Commercial spaceflight industry sees Inspiration4 as a pathfinder but not a model

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KIHEI, Hawaii — SpaceX’s first fully commercial Crew Dragon mission is being closely watched by both NASA and other companies in the commercial human spaceflight sector, who see it as a pathfinder for future missions but not necessarily a model for them.

SpaceX is scheduled to launch the Inspiration4 mission on a Falcon 9 from the Kennedy Space Center during a five-hour window that opens at 8:02 p.m. Eastern Sept. 15. The rocket will place a Crew Dragon spacecraft into orbit with four people on board for a three-day mission.

During a Sept. 14 briefing, Benji Reed, senior director of human spaceflight programs at SpaceX, said preparations for the mission were going well and launch weather was favorable. He added, though, that SpaceX will also have to take into account recovery weather three to four days later before making a decision to proceed with the launch.

Inspiration4 will be the fourth time that SpaceX has launched humans, but the first that is not part of NASA’s commercial crew program. Billionaire Jared Isaacman is funding the mission, which he says is intended to be a fundraiser for St. Jude’s Childrens Research Hospital. He has not disclosed how much he is paying for the mission, although independent estimates suggest it may be as much as $200 million.

While NASA is not involved in the mission, agency leadership sees it as a vindication of its overall approach to commercialize low Earth orbit. “It’s another opening up of space,” NASA Administrator Bill Nelson said when asked about Inspiration4 during an appearance at the Humans to Mars Summit by Explore Mars Sept. 14.

“NASA is not involved in it because this is a totally commercial operation,” he said. (NASA is providing a small amount of resources, such as satellite communications, for the mission, for which SpaceX is reimbursing NASA an estimated $1 million.) “It’s another example of where we’d like to go in Earth orbit eventually.”

NASA’s long-term goal for the commercial crew program is to be one of several customers for transporting people to and from low Earth orbit, reducing the agency’s cost. SpaceX has announced contracts with Axiom Space for a series of missions to and from the International Space Station as well as with Space Adventures for a Crew Dragon mission that, like Inspiration4, goes into orbit but does not dock with the ISS.

“We have a growing backlog of commercial astronaut missions that we’re looking forward to performing,” Reed said at the Inspiration4 briefing. He did not discuss details about that backlog beyond the first Axiom Space mission, Ax-1, scheduled for early 2022.

“We’re gearing up to fly three, four, five, six times a year, at least,” he said later of the potential Crew Dragon flight rate. “There’s nothing that really limits our capability to launch. It’s about having rockets and Dragons ready to go.”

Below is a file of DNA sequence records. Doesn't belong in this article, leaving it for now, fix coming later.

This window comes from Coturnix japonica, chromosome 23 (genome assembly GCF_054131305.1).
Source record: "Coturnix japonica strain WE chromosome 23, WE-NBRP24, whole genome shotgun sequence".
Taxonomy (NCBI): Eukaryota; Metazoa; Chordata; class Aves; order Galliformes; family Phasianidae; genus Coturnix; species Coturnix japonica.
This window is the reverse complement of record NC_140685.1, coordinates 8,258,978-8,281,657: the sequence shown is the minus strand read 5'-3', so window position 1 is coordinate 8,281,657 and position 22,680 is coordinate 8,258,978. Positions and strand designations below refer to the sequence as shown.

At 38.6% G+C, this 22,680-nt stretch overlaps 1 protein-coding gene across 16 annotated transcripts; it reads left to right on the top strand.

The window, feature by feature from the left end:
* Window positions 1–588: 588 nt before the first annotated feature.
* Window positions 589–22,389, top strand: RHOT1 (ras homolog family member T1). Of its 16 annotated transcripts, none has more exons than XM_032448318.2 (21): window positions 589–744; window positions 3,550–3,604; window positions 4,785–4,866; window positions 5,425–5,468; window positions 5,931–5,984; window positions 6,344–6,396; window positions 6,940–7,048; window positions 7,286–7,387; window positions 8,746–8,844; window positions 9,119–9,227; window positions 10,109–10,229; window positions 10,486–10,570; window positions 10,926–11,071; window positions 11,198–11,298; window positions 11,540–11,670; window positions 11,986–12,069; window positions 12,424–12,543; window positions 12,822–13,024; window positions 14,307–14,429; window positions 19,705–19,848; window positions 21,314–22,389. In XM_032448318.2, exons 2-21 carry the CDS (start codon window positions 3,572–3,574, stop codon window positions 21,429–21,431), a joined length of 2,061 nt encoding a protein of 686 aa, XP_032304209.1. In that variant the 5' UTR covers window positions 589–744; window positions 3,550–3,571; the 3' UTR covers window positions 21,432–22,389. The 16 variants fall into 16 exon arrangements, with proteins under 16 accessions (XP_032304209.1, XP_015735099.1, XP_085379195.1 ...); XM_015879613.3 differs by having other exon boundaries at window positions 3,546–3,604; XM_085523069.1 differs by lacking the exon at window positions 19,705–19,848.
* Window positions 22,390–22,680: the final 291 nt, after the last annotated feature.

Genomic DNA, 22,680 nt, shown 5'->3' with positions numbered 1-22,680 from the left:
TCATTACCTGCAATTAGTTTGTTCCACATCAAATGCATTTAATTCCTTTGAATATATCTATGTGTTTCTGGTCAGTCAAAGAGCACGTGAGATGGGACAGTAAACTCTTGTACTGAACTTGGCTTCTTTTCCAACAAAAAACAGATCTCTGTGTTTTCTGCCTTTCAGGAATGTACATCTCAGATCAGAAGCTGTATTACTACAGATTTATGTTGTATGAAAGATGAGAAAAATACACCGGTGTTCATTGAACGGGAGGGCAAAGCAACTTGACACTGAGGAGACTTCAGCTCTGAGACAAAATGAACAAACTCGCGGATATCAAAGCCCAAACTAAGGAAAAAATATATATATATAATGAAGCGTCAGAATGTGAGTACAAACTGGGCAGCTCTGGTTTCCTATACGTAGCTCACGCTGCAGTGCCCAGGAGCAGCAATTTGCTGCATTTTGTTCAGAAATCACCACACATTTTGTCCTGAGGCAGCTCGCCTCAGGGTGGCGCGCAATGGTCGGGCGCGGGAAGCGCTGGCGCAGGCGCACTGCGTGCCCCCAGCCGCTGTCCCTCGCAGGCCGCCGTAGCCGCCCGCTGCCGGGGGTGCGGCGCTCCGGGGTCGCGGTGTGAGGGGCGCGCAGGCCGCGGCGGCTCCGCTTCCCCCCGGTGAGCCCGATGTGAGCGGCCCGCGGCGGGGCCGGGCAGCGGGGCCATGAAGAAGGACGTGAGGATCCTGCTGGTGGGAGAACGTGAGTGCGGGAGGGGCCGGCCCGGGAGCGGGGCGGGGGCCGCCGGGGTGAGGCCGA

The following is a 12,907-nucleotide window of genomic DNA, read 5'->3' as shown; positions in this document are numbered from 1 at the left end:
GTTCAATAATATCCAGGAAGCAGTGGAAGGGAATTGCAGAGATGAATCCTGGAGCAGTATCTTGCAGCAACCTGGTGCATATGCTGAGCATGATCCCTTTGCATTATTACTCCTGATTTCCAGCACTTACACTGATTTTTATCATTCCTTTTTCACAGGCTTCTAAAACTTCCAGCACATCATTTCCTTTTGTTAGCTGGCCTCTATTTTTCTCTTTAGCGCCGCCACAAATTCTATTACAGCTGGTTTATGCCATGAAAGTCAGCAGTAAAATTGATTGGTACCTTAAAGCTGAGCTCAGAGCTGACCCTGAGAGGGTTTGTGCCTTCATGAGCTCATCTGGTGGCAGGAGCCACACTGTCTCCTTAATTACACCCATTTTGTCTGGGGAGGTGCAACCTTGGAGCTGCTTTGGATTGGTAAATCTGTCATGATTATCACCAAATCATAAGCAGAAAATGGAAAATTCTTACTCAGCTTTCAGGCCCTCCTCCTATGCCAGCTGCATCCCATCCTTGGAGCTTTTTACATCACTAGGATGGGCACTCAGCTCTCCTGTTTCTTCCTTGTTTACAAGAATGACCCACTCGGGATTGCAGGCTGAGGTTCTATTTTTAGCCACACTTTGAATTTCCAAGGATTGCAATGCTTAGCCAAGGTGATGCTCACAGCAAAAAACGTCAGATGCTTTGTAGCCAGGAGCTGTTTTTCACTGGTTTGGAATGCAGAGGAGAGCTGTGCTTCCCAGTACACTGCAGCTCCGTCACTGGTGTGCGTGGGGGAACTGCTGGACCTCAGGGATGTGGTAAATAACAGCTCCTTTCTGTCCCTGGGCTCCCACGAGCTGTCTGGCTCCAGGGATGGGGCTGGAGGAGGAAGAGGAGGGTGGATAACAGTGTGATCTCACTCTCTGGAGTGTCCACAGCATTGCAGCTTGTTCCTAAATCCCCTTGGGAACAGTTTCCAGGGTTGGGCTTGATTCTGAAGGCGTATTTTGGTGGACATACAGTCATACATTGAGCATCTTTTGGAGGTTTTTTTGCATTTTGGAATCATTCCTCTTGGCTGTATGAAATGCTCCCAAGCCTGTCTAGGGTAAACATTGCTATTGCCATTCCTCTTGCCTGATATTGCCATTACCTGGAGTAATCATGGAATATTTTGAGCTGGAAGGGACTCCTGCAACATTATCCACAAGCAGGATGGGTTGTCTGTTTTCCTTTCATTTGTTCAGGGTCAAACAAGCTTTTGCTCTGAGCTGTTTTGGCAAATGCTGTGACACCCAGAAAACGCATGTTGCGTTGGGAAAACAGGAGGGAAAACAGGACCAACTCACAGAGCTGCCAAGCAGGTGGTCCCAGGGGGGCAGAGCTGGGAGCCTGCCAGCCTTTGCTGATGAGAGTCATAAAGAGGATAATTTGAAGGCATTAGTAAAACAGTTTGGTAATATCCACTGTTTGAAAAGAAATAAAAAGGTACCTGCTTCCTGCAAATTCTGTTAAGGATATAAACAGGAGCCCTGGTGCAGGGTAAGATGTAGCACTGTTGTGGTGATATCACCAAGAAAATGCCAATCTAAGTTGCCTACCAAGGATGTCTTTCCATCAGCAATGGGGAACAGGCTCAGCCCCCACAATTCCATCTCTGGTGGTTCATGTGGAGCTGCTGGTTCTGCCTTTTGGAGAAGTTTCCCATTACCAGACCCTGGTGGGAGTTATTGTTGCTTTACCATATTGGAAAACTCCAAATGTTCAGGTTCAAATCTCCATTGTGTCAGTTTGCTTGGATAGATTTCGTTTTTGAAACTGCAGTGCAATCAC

Companies that are planning to fly future commercial Crew Dragon missions say they’re watching the upcoming Inspiration4 flight with interest, even if the one-off mission is different from what they’re planning. “We are all following the Inspiration4 mission as closely as any fan of the growth of human space exploration,” Axiom Space spokesperson Beau Holder told SpaceNews Sept. 14. “It brings new awareness and interest to commercial spaceflight and that is a positive thing for not only our own missions, but the efforts of everyone across the industry.”

However, he suggested the preparations for that mission may not help much with Ax-1, training for which by its four-person crew is already underway. “As Axiom’s private missions are planned to visit ISS and with profiles more closely approximating previous government ones, a closer analogue for lessons learned would be the NASA crew missions.”

“We are excited for the upcoming Inspiration4 launch and wish Jared and his crew the best,” Space Adventures spokesperson Stacey Tearne said Sept. 14. “With each flight, more people become aware that opportunities exist for non-professionals to launch to space, no matter the profile.”

Space Adventures, best known for sending space tourists to the ISS using spare seats on Soyuz missions in the early 2000s, is preparing for its first dedicated mission on a Soyuz in December. Japanese billionaire Yusaku Maezawa and his assistant, Yozo Hirano, will go to the station on the Soyuz MS-20 mission in December, commanded by Russian cosmonaut Alexander Misurkin. They will spend 12 days at the station before returning to Earth.

The company hasn’t provided an update on its plans for a Crew Dragon mission it announced in February 2020. That mission would spend several days in space at an orbital altitude about twice as high as the ISS. That would be higher than even Inspiration4, which will fly at about 575 kilometers, the highest crewed mission since the final shuttle servicing mission of the Hubble Space Telescope in 2009.

Reed said SpaceX is using Inspiration4 and other missions to adjust its overall training process and look for ways to shorten it. The long-term goal, he said, in an “airline-like” model with very little training, which he said is necessary to achieve SpaceX’s ultimate goals of sending millions of people into space.

“As we look for ways to evolve toward that airline-like model, we’ll look for how we can cut back on the amount of training that is necessary to ensure safety,” he said.